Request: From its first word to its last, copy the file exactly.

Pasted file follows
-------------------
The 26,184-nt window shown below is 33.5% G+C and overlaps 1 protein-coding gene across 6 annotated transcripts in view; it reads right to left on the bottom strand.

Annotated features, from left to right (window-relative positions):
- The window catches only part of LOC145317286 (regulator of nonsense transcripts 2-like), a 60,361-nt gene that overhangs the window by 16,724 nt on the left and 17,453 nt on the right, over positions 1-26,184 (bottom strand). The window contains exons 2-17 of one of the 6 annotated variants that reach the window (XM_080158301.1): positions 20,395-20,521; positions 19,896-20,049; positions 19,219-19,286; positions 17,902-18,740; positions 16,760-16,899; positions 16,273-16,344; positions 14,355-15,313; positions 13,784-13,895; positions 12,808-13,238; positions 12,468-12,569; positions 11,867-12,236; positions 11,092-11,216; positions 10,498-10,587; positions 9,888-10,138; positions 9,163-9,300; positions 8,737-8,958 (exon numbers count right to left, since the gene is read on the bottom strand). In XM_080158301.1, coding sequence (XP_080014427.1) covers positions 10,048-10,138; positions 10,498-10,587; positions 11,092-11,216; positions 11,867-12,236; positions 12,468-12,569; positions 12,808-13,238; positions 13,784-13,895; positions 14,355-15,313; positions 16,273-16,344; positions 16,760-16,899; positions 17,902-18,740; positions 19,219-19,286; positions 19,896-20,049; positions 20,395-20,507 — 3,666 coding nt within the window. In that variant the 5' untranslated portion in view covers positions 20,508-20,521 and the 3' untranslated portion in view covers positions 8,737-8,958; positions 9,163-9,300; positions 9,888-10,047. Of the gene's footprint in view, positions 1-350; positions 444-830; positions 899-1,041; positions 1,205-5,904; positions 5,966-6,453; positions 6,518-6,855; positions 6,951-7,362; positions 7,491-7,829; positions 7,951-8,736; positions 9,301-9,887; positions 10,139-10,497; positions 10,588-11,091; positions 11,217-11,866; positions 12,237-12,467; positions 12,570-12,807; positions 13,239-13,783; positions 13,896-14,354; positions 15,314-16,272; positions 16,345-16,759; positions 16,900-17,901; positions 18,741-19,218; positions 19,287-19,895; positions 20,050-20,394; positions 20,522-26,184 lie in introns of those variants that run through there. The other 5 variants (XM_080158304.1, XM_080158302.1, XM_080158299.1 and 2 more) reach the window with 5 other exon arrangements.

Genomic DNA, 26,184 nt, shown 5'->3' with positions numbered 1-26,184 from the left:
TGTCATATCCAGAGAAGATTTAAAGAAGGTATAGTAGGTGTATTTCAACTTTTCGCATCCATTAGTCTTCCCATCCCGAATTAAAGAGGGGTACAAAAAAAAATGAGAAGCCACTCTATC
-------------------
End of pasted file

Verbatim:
The 26,184-nt window shown below is 33.5% G+C and overlaps 1 protein-coding gene across 6 annotated transcripts in view; it reads right to left on the bottom strand.

Annotated features, from left to right (window-relative positions):
- The window catches only part of LOC145317286 (regulator of nonsense transcripts 2-like), a 60,361-nt gene that overhangs the window by 16,724 nt on the left and 17,453 nt on the right, over positions 1-26,184 (bottom strand). The window contains exons 2-17 of one of the 6 annotated variants that reach the window (XM_080158301.1): positions 20,395-20,521; positions 19,896-20,049; positions 19,219-19,286; positions 17,902-18,740; positions 16,760-16,899; positions 16,273-16,344; positions 14,355-15,313; positions 13,784-13,895; positions 12,808-13,238; positions 12,468-12,569; positions 11,867-12,236; positions 11,092-11,216; positions 10,498-10,587; positions 9,888-10,138; positions 9,163-9,300; positions 8,737-8,958 (exon numbers count right to left, since the gene is read on the bottom strand). In XM_080158301.1, coding sequence (XP_080014427.1) covers positions 10,048-10,138; positions 10,498-10,587; positions 11,092-11,216; positions 11,867-12,236; positions 12,468-12,569; positions 12,808-13,238; positions 13,784-13,895; positions 14,355-15,313; positions 16,273-16,344; positions 16,760-16,899; positions 17,902-18,740; positions 19,219-19,286; positions 19,896-20,049; positions 20,395-20,507 — 3,666 coding nt within the window. In that variant the 5' untranslated portion in view covers positions 20,508-20,521 and the 3' untranslated portion in view covers positions 8,737-8,958; positions 9,163-9,300; positions 9,888-10,047. Of the gene's footprint in view, positions 1-350; positions 444-830; positions 899-1,041; positions 1,205-5,904; positions 5,966-6,453; positions 6,518-6,855; positions 6,951-7,362; positions 7,491-7,829; positions 7,951-8,736; positions 9,301-9,887; positions 10,139-10,497; positions 10,588-11,091; positions 11,217-11,866; positions 12,237-12,467; positions 12,570-12,807; positions 13,239-13,783; positions 13,896-14,354; positions 15,314-16,272; positions 16,345-16,759; positions 16,900-17,901; positions 18,741-19,218; positions 19,287-19,895; positions 20,050-20,394; positions 20,522-26,184 lie in introns of those variants that run through there. The other 5 variants (XM_080158304.1, XM_080158302.1, XM_080158299.1 and 2 more) reach the window with 5 other exon arrangements.

Genomic DNA, 26,184 nt, shown 5'->3' with positions numbered 1-26,184 from the left:
TGTCATATCCAGAGAAGATTTAAAGAAGGTATAGTAGGTGTATTTCAACTTTTCGCATCCATTAGTCTTCCCATCCCGAATTAAAGAGGGGTACAAAAAAAAATGAGAAGCCACTCTATC